In this issue, work by
Richard Schulein, and
Provincetown in Winter
It’s dark out along the street
but the small groups
in the restaurant
seem cheerful and bright,
the happier tone of summer
On the streets
—now so much clearer—
of all who have died.
Back in our room
we turn up the heat
and take off our clothes.
The spirits rattle the windows,
knock, peek in
and all through the night
we hear them
—they, too, remember
what love was like.
Copyright © 2020 by Robert Cataldo.
The man who first made love
gently, as I recall,
without undue pain
—a favor asked—
obliged me with a laugh,
a warm forehead pressed against
Death, remember his kindness.
Take him now,
if you haven’t already,
or in the few short years to come
over that threshold
as he once had ushered me.
Copyright © 2020 by Robert Cataldo.
About the Author
Robert Cataldo is a novelist and poet, whose work has appeared in Bay Windows, Zone, a feminist journal for women and men, and several issues of Backspace, among others. A short short of his was published by Alyson Press in their anthology The Day We Met. His poem Ancient Find was published in Gradiva, International Journal of Italian Poetry, 2014. A travel essay of his on visiting the Greek poet Constantine Cavafy’s flat in Alexandria, Egypt is being featured currently in Thoughtful Dog. Robert lives in Providence with his partner of forty years.
Mary Warren Foulk
The Inventory of Fumbling
—A Response to Inventory, by Carmen Maria Machado
Two girls and a boy, seventh grade. I scribble your names next to small hearts and sparkly rainbows, on posters of teen idols and tiny kittens, centerfolds taken from cheap magazines targeting 10-14 year olds with their own awakenings to lust. I stare at their angles from a narrow bed, by the drafty window with daisy curtains and yellow trim. At night, I add more hearts, a feverish red, and singsong your names quietly, like a sultry lullaby, behind a closed door. I want to kiss and hug you, so unsure of the flutterings of this new ache, my searching fingertips. I like the feel of your smiles each day at school, the slight touch of your hair when I sit behind you in class, your smell like fabric softener and chocolate and fresh cut grass. I plaster your names like wallpaper, but my mother redecorates one morning after the school bus departs.
The locker room, high school. It’s best to keep my eyes down. Which is hard to do, after practice, in the showers with other young women like me, growing into their own curves and breasts and pubes, their arms and legs taut from training and wear, their skin golden from hours under a spring sun. The longing I feel for this team, for the daily practice, for the wins and losses, for our near familial embrace. And the captain, my god, like a gazelle dancing across an open plain, so unaware of her own prowess, her own agile beauty. It is confusing to want more from the quick hug before play. Confusing to feel another’s gaze along my body, as I wash away the day, as I slowly dress and undress. I memorize her name.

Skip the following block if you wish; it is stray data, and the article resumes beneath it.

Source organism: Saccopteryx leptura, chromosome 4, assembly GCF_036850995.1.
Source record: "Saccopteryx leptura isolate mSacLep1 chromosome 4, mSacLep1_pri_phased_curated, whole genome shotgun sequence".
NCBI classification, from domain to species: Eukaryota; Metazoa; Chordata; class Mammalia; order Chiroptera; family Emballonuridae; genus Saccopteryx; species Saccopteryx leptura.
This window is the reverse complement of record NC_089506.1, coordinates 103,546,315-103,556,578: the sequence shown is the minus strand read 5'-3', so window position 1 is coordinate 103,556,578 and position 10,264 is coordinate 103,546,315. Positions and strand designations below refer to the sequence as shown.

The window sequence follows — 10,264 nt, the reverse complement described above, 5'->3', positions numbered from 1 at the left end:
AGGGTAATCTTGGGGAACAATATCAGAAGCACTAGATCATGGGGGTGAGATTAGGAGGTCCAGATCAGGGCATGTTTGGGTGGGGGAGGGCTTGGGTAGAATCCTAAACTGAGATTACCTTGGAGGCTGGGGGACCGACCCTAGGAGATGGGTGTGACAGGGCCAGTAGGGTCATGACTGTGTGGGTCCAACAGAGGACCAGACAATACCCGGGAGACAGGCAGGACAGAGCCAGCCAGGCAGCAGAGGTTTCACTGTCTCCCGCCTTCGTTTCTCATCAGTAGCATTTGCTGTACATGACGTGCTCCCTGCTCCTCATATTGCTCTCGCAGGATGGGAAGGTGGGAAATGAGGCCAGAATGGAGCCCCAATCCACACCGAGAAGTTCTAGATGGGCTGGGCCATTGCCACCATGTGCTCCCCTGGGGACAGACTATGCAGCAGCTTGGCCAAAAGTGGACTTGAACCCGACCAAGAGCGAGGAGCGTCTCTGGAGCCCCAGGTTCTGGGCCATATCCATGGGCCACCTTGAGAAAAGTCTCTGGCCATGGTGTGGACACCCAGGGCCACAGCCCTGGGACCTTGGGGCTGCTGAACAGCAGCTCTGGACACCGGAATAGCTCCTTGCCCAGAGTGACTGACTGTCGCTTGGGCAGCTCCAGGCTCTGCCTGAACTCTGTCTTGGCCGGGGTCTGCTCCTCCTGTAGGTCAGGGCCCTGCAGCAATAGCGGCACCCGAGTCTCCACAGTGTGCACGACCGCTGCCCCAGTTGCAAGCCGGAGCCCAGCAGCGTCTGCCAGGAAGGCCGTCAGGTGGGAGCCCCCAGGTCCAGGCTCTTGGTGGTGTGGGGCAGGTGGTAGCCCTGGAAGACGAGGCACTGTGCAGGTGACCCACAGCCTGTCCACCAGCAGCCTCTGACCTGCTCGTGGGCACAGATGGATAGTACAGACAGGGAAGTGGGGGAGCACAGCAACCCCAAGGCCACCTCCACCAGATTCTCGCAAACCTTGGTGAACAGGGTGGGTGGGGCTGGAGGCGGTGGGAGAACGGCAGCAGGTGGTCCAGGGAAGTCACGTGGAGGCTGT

The dorm boyfriend, college. Is it sex if you can’t remember it? The midnight beer and pawing and cracks of morning light. The search for soiled clothing. Scrambled eggs and burnt toast. Maybe a final kiss, some hungover tongue before good-byes. Each weekend, on repeat. It’s what you were taught. It’s what you felt you had to do. He doesn’t notice when you spend more and more time with your roommate. You are assumed to be his, not hers. She fills your mind, as he pounds away, as you orgasm to the prayer-like mouthing of her name.
That girl, graduate school. The Child Psychology professor says, “Pick a partner,” and our eyes meet across a narrow table. It was as if he knew. After class, she asks me to go dancing. That night, I pick her up at her apartment in Spanish Harlem; she is wearing gold sequins and nothing else. I freeze while she whispers in my ear, “I like you.” I suggest a back rub and watch as she goes places I never thought possible. In the morning, we feel the sun traipse across our tangled bodies and then write poems while eating cereal. Mine is about cartography and exploring new worlds—hers, like an e.e. cummings, about the taste of wild blueberries coated in Maine dew.
About the Author
Mary Warren Foulk, a graduate of the MFA in Writing program at Vermont College of Fine Arts, lives in western Massachusetts with her wife and two children. She is an educator, writer, and activist. Her work has appeared in VoiceCatcher, Cathexis Northwest Press, Yes, Poetry, the Arlington Literary Journal (ArLiJo, Gival Press), and Palette Poetry, among other publications. She also is thrilled to be part of the (M)othering Anthology (Inanna Publications) and My Loves: A Digital Anthology of Queer Love Poems (Ghost City Press).
she was going
she had got a start she went on
I asked her
to be together.
She kept pecking at me.
I most wished the
stars were shining
trying to whisper